For the second meeting of the new season we had a presentation from Tim Fisher, the proprietor of the Northern Lights Gallery in Keswick. Prior to this Tim ran a photographic business in the south of the country as well as working for national newspapers. He has continued an active interest in photography since his move to Cumbria, now concentrating on landscapes and portraiture. This has resulted in several national and international awards.
Tim’s presentation was a new departure for the society in that we were taken through the process of selecting images from a portfolio with the intention of presenting them for competition. The first set of images were composites of local landscapes.
They were composed by combining monochrome photographs taken from a window in his gallery in Keswick together with photographs of coloured paintings by one of the artists exhibiting in the gallery.
As this project developed and he crafted the combined images, Tim began to use a theme derived from Ruskin’s view that the effects of the industrial revolution were poisoning the Lake District. We were shown 45 images and in two rounds reduced that down to only 10 which we felt were the best representation of this theme.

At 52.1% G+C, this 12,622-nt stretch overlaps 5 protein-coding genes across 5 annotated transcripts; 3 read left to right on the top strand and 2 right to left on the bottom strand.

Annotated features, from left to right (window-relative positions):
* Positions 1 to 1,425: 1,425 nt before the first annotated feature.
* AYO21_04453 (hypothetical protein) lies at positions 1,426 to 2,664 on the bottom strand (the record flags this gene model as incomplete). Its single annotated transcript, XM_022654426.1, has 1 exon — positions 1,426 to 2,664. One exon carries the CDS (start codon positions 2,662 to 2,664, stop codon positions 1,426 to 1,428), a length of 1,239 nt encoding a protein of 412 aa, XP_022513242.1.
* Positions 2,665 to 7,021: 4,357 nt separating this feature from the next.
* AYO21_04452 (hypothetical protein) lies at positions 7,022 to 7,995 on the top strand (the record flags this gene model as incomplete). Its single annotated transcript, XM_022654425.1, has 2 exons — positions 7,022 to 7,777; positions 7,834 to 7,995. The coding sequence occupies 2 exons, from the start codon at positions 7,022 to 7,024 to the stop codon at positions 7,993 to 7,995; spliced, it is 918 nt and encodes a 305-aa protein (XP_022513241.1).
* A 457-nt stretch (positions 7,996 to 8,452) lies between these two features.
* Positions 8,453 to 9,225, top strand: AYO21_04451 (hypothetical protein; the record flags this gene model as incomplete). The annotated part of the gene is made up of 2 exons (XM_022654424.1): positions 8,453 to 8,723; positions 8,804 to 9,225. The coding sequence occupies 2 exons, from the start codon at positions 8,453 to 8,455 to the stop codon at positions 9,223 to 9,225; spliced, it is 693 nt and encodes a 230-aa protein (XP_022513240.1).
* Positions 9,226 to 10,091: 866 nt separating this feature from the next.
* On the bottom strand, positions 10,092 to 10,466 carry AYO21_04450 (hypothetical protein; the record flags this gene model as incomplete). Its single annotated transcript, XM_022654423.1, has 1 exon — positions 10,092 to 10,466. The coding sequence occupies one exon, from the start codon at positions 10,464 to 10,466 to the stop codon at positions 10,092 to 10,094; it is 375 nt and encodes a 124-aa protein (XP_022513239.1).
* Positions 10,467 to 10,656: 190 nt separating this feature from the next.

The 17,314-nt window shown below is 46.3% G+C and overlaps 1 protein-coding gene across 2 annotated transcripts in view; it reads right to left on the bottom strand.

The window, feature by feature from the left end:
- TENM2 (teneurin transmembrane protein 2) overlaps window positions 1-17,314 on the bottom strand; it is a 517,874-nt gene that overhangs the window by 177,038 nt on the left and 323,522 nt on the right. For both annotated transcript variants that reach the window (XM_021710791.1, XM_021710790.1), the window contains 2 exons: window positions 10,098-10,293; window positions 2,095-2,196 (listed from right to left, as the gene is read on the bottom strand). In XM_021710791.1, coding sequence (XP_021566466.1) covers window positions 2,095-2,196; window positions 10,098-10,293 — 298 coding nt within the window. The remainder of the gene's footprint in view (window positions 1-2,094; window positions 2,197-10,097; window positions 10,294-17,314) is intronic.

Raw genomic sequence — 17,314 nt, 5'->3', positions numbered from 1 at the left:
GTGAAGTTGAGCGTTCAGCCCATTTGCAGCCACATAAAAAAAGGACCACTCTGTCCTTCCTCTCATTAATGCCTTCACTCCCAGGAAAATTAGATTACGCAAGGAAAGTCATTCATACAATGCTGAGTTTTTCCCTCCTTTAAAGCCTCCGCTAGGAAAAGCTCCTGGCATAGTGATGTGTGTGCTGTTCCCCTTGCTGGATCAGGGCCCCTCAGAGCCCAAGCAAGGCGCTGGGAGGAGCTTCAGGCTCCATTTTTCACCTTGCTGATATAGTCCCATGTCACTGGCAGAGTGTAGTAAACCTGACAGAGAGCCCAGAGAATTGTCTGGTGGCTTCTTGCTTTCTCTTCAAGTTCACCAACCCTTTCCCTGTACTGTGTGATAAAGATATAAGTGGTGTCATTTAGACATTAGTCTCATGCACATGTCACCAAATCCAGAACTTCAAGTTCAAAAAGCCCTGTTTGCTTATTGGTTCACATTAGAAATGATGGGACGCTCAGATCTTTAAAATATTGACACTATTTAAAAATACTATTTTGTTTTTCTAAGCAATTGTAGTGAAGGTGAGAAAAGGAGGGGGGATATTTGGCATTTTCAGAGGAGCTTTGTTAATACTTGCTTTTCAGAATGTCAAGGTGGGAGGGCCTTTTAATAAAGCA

I might add that this was not done by a validated electoral process but by the subjective weighting of the “ayes” and “nos” heard in the room and from our Zoom participants! Tim discussed with us the criteria he uses when selecting images and suggested one of the best methods when selecting is to project the images onto a screen if possible.
After the break Tim then showed a selection of images of mainly children, taken at Appleby Horse Fair in 2017. A change in the weather conditions that year was instrumental in forming the basis of these images ie The Appleby Mud Portraits.
It became clear that the thick, ubiquitous mud was a major player in most of these images. Tim described how the children were willing participants in the project but that the logistical difficulties in obtaining the necessary permissions from parents/guardians were significant.
He also described how the ”punchy” appearance of these photographs was obtained by using a flash to isolate the subjects, but used from low down, so as not to create shadow on their faces.
This was a fascinating insight into how a professional photographer goes about developing a concept, working with it and producing a final portfolio of images.